With the mass arrival of Italian immigrants to North America, Australia and other parts of the world during the 20th century, pastas popularity spread globally.

The Italian way of cooking pasta is known as ‘al dente’ (means “to the tooth”) so as to be still firm when bitten.

Pasta is divided into two categories: dry (pasta secca), or fresh (pasta fresca).

Popular pasta dishes include bucatini, cannelloni, fettuccine, gnocchi, linguini, ravioli, rigatoni, tagliatelle and tortellini.

Spaghetti is usually served with tomato sauce, oregano and basil, olive oil, meat, or vegetables and sprinkled with grated hard cheeses, such as Pecorino Romano or Parmesan.

Pasta sauces vary in taste, color and texture according to the region where it is made.

Northern Italy use white sauce while Southern Italy use tomato sauce that are common for meat and vegetables.

Popular spaghetti dishes include:

Spaghetti Bolognese

Spaghetti and Meatballs

Spaghetti Marinara

Spaghetti Carbonara

Puttanesca Spaghetti

Spaghetti Aglio e Olio

English Fish and Chips

Fish and chips with salt and vinegar and wrapped in newspaper from the local fish and chip shop was a cheap, staple food that became a regular meal among the working classes in England.

Charles Dickens referred to fish and chips as “fried fish warehouse” in his novel, ‘Oliver Twist’, in 1839.

Fish and chips, consisting of fried battered fish and hot chips helped feed the people during the First and Second World War’s, since they were among the few foods not rationed.

The history of fish and chips dates back to the Portuguese who introduced fried fish and it was Jewish refugees from Portugal and Spain who settled England in the 17th century who introduced their cooking methods.

The potato was brought to England from the New World (the Americas) in the 17th century by Sir Walter Raleigh.

The first fish and chip shop was opened in Cleveland Street, London in 1860 within the sound of Bow Bells (the sound of the bells of St Mary’s turned Dick Whittington back to London to become Lord Mayor) by Joseph Malin who was a Jew.

Joseph Malin combined fish and chips together to make them a “match made in heaven” – and so, was born the English, national dish of fish and chips!

A Mr Lees, pioneered the concept from a wooden hut at the market in Mossely, near Oldham, Lancashire in 1863.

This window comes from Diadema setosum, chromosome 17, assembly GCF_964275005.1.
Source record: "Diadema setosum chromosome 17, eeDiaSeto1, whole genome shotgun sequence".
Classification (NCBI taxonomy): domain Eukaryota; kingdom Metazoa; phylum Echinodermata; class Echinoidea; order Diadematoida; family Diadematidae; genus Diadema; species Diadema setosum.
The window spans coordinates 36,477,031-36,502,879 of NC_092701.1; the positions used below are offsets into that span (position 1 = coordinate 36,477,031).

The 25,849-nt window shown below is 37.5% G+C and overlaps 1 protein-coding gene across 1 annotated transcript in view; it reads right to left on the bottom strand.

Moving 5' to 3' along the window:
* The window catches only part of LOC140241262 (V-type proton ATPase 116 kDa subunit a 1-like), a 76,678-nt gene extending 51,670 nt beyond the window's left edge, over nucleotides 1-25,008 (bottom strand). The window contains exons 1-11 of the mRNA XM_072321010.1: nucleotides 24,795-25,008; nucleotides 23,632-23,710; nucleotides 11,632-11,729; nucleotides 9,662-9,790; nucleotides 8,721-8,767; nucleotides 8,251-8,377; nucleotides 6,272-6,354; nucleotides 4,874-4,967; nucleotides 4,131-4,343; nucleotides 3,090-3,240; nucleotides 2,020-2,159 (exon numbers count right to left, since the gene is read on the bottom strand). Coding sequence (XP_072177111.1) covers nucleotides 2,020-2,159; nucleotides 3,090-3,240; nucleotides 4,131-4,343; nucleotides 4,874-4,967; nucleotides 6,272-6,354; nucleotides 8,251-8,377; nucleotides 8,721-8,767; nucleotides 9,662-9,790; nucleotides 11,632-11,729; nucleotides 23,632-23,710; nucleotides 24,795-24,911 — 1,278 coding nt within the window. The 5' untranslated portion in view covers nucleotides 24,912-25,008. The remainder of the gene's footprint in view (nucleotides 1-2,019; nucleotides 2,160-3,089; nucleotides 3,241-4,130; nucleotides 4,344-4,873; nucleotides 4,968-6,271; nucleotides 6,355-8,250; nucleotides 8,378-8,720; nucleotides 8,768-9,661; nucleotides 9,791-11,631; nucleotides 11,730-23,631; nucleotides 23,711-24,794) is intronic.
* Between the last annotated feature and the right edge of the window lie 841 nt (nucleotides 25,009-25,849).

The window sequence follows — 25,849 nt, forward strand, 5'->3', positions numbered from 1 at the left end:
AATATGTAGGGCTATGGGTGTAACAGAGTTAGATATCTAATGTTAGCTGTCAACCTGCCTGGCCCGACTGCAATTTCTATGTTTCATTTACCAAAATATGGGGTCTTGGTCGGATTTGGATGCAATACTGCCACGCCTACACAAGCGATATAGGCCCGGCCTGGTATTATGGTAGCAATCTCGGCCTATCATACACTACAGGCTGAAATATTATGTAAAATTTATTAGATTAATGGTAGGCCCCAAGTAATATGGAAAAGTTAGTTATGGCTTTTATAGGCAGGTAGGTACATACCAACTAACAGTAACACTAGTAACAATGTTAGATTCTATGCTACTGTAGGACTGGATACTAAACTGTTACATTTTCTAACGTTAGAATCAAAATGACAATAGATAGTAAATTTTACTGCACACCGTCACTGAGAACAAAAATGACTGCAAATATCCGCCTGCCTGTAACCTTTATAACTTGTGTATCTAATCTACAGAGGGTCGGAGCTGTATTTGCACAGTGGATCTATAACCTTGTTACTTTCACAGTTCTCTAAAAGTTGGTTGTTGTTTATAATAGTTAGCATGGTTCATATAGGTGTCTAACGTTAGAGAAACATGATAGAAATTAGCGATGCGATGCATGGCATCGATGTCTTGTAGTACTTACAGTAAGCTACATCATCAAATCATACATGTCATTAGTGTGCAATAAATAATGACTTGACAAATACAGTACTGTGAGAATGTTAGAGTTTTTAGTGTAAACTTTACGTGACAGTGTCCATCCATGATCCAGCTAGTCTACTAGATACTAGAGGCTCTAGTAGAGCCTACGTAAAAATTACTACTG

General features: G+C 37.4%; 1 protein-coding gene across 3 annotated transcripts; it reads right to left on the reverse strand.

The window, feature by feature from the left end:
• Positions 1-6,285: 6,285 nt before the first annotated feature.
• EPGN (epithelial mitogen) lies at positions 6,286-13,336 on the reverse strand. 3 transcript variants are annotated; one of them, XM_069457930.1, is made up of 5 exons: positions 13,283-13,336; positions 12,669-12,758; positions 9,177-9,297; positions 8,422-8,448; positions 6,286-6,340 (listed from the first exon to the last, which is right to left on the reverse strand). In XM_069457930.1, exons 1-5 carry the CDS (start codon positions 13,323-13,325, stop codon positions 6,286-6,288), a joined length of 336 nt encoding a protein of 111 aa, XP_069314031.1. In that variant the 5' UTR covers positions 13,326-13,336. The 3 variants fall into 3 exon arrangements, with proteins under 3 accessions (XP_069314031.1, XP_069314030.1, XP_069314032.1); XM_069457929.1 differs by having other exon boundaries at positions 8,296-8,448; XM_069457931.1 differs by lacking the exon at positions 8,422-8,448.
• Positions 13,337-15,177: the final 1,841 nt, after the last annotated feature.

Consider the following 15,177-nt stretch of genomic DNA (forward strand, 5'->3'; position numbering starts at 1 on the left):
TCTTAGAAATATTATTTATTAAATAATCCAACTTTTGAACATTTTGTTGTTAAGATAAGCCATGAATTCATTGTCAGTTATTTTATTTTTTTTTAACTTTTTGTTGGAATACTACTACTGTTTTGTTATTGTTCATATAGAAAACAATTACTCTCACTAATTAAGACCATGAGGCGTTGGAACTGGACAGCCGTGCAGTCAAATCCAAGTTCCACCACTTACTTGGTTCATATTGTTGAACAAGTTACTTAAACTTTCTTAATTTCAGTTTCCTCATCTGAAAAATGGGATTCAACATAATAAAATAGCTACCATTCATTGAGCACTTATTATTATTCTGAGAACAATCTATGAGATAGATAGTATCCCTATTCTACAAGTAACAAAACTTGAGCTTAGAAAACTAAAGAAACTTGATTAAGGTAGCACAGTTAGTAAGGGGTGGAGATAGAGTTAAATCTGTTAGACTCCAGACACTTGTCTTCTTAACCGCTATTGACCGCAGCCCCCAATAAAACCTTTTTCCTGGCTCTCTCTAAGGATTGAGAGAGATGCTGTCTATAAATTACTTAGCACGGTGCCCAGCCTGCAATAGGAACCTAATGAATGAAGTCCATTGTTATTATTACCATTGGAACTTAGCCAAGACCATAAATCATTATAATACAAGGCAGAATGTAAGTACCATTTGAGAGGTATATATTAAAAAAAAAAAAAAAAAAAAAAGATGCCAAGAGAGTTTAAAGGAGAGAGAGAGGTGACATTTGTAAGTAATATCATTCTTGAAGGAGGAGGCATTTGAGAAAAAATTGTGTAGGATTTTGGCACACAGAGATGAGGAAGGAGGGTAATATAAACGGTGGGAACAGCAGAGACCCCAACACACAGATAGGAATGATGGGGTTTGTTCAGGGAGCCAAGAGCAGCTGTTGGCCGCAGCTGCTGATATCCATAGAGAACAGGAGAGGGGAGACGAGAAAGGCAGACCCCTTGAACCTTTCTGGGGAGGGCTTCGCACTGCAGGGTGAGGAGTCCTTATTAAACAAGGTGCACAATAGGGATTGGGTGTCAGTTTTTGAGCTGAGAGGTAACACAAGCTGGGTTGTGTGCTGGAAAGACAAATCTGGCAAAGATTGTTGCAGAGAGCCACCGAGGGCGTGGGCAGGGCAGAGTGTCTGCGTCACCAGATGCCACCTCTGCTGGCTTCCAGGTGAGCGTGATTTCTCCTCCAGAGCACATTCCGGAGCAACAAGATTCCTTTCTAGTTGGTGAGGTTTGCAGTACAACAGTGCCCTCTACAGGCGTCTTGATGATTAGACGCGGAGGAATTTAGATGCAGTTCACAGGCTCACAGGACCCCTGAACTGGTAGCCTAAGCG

Later, he established a fish and chip shop across the road with the inscription in the window, “This is the first fish and chip shop in the world”.

Giuseppe Cervi, an Italian immigrant, stepped off an America-bound ship at Cobh in County Cork in the 1880s and walked all the way to Dublin.

He introduced fish and chips outside Dublin pubs using a coal-fired cooker and a hand-cart.

Later, he established a fish and chip shop in Great Brunswick Street (now Pearse Street).

His wife Palma would ask customers “Uno di questa, uno di quella?” meaning “one of this, one of the other”.

French Crepes

Crêpes are very thin pancakes that are made as sweet or savory and typically rolled or folded with a variety of fillings.

They are served in crêperies, as street food, and even in elegant settings as dessert, such as the most famous presentation, Crêpes Suzette.

Crêpes originated in the 13th century in Brittany (Bretagne in French), a region in the northern part of France that is close to Britain, hence the name.

The word crêpes is of French origin, deriving from the Latin “crispa”, meaning “curled.”

Tradition says that catching a crêpe with a frying pan after tossing it in the air with your right hand while holding a gold coin in your left hand will make you to become rich that year.

The roundness and golden color of a crêpe resemble the sun and this symbolism also applies to the coin held in the person’s hand.

In France and Belgium, crêpes are traditionally served on Candlemas (La Chandeleur), February 2.

In 472 Pope Gelasius I offered Crêpes to French pilgrims that were visiting Rome for celebrating the Chandeleur.

This day was originally Virgin Mary’s Blessing Day but became known in France as “Le Jour des Crêpes” (“The Day of the Crêpes”, and sometimes called colloquially as “Avec Crêpe Day”), referring to the tradition of offering crêpes.

To make a crepe, you need a pan with a flat base.

The batter consists of eggs, milk, flour, melted butter and salt.

Whisk the ingredients together with a blender or by hand.

Crepe fillings depend on your prefences – you can fill or top them with just about anything.

Jam, nutella, sweetened cream, fresh fruit and yogurt are examples.

Crepes Suzette is the most famous crepe dish in the world.

It is generally prepared in a chafing dish (portable way of heating food during a buffet display) in full view of the guests and served hot with a sauce of sugar, orange juice, and liqueur (usually Grand Marnier).

Brandy is poured over the crepes and then lit.

Crepes Suzette was created from a mistake made by a fourteen year-old assistant waiter, Henri Carpentier (1880-1961) in 1895 at the Maitre at Monte Carlo’s Cafde Paris.